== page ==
Verse 20

(20) Declarepublish.—The words indicate, as in Jeremiah 4:5; Jeremiah 4:16, the beginning of a fresh section of the prophecy, though no definitely new topic is introduced. The command is given by Jehovah, not to the prophet only, but to his disciples.

Verse 21

(21) Which have eyes, and see not.—An almost verbal reproduction from Isaiah 6:10.

Verse 22

(22) Which have placed the sand . . .—The greatness of Jehovah is shown by the majesty of His work in nature. As in Job 38:8-11, so, probably, here also there is something of the wonder of one to whom, as dwelling in an inland village, the billows breaking on the shore was an unfamiliar sight. Here was the token that even the forces which seem wildest and least restrained are subject to an overruling law. Even the sand which seems so shifting keeps in the surging waters.

Verse 23

(23) But this people . . .—The contrast seems to lie in the fact that the elements are subject to God’s will, but that man’s rebellious will, with its fatal gift of freedom, has the power to resist it. The two adjectives “revolting” and “rebellious” (the negative and positive aspects of apostasy) are joined together, as in Deuteronomy 21:18; Deuteronomy 21:20.

Verse 24

(24) The Lord our God, that giveth rain . . .—In the climate of Palestine, as it is now, there are not two distinct rainy seasons. The whole period from October to March has that character. The “early” rains are those that come in autumn, the latter those which close the season in spring. The former argument in what we may call the prophet’s natural theology had been drawn from the presence of law in the midst of what seemed the lawless elements of nature. Now he urges that drawn from regularity of succession. Compare Genesis 8:22; Psalms 148:8; Acts 14:17.

Rain, both the former and the latter.—Again a Deuteronomic phrase (Deuteronomy 11:14). Compare also James 5:7; Proverbs 16:15.

The appointed weeks of the harvest.—Literally, the weeks, the statutes, or ordinances, of the harvest, the seven weeks included between the beginning of the barley harvest at the Passover and the completion of the wheat harvest at Pentecost.

Verse 25

(25) These things.—i.e., the rain and the harvest which, from the prophet’s point of view, had been withheld in consequence of the sins of the people.

Verse 26

(26) They lay wait.—Literally, he lieth in wait (used of the leopard in Hosea 13:7), as in the crouching down of fowlers: they have set the snare. The indefinite singular in the first clause brings before us the picture of isolated guilt, the plural that of confederate evil.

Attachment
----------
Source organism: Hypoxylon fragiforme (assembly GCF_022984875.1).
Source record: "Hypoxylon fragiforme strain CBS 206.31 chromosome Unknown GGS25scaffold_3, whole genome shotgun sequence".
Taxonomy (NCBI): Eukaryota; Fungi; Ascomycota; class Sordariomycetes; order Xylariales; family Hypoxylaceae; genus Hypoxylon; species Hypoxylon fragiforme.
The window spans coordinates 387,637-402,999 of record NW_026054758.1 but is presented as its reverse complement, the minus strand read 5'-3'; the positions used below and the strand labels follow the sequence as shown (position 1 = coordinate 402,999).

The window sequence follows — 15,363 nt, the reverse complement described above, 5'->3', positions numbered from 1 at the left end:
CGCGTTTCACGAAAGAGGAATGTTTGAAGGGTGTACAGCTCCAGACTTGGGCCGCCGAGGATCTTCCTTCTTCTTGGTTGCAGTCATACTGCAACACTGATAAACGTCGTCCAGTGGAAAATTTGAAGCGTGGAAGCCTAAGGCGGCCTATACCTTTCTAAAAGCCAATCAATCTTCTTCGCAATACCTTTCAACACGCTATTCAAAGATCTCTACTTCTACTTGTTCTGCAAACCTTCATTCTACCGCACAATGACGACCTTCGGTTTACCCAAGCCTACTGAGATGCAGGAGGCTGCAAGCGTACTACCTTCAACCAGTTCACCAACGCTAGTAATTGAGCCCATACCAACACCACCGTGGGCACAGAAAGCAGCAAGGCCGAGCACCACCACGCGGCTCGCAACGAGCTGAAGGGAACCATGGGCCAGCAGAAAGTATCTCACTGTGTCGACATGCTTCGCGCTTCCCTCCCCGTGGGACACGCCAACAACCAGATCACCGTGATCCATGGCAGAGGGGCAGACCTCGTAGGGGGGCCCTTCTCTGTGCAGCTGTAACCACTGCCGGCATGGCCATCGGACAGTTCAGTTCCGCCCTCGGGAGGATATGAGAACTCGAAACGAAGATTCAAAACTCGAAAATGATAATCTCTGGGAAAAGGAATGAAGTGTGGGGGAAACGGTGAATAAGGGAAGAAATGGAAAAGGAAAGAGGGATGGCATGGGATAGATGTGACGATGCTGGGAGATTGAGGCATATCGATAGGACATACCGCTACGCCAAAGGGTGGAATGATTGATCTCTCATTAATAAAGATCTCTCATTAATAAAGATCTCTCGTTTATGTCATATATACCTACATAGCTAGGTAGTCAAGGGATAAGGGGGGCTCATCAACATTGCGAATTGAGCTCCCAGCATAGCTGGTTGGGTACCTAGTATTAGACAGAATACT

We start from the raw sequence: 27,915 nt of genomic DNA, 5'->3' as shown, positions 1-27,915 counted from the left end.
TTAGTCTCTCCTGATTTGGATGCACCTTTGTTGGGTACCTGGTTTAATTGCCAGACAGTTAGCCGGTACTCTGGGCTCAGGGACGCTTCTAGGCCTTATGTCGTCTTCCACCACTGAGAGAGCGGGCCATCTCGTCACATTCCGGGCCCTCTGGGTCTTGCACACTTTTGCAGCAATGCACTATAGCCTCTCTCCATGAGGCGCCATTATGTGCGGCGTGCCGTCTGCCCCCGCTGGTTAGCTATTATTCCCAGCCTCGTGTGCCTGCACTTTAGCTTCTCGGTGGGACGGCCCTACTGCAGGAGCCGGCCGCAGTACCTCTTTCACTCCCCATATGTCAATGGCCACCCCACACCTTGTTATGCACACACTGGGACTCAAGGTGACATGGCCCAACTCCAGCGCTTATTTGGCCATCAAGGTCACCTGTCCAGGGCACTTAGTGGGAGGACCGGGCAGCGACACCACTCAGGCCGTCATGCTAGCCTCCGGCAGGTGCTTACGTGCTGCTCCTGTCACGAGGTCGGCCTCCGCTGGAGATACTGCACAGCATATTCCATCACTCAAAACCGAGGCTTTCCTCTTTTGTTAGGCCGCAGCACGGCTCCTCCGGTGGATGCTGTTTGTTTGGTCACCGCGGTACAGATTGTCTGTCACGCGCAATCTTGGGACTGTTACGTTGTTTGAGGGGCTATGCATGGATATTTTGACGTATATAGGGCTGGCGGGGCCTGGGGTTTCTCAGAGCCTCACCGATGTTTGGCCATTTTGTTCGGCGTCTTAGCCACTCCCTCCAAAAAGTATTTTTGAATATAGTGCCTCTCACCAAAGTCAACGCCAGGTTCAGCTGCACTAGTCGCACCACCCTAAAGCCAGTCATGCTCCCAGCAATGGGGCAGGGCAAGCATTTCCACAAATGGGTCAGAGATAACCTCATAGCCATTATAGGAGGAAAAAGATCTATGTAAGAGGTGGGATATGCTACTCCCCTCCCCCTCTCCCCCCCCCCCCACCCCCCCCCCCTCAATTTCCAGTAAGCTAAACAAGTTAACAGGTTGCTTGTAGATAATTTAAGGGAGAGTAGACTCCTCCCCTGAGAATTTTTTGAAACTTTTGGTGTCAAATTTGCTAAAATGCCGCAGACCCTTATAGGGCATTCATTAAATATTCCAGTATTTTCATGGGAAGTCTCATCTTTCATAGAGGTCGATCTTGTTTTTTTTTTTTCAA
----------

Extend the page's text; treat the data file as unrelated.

Verse 27

(27) A cage.—The large wicker basket (Amos 8:1-2) in which the fowler kept the birds he had caught, or, possibly, used for decoy-birds.

Verse 28

(28) They overpass the deeds of the wicked.—Better (the English being ambiguous), they exceed in deeds (literally, words or things) of wickedness. The prophet dwells not only on the prosperity of the wicked, but on their callous indifference to the well-being of the poor.

Yet they prosper.—Better, so that they (the fatherless) may prosper. They do not judge with a view to that result. The words admit, however, in Hebrew as in English, of the sense that they (the wicked themselves) may prosper. That was all they aimed at or cared for.

Verse 30

(30) Wonderful.—Better, terrible.

Is committed.—Better, has come to pass.

Verse 31

(31) Prophesy falsely.—Literally, with a lie, so in Jeremiah 20:6; Jeremiah 29:9.

Bear rule by their means.—Better, move at their hands, i.e., according to their direction (as in 1 Chronicles 25:2; 2 Chronicles 23:18. The Vulg. and LXX. translate The priests applauded with their hands. So taken, the words of Jeremiah make the priests follow the prophets, not the prophets the instruments of the priests. In Isaiah 9:15 the prophets are as “the tail,” the basest element in the nation.

My people love to have it . . .—The words imply more than an acquiescence in evil, and describe an ethical condition like that of Romans 1:32. The final question implies that the people were running into a destruction which they would nave no power to avert.

Bibliographical Information
Ellicott, Charles John. "Commentary on Jeremiah 5". "Ellicott's Commentary for English Readers". https://www.studylight.org/commentaries/eng/ebc/jeremiah-5.html. 1905.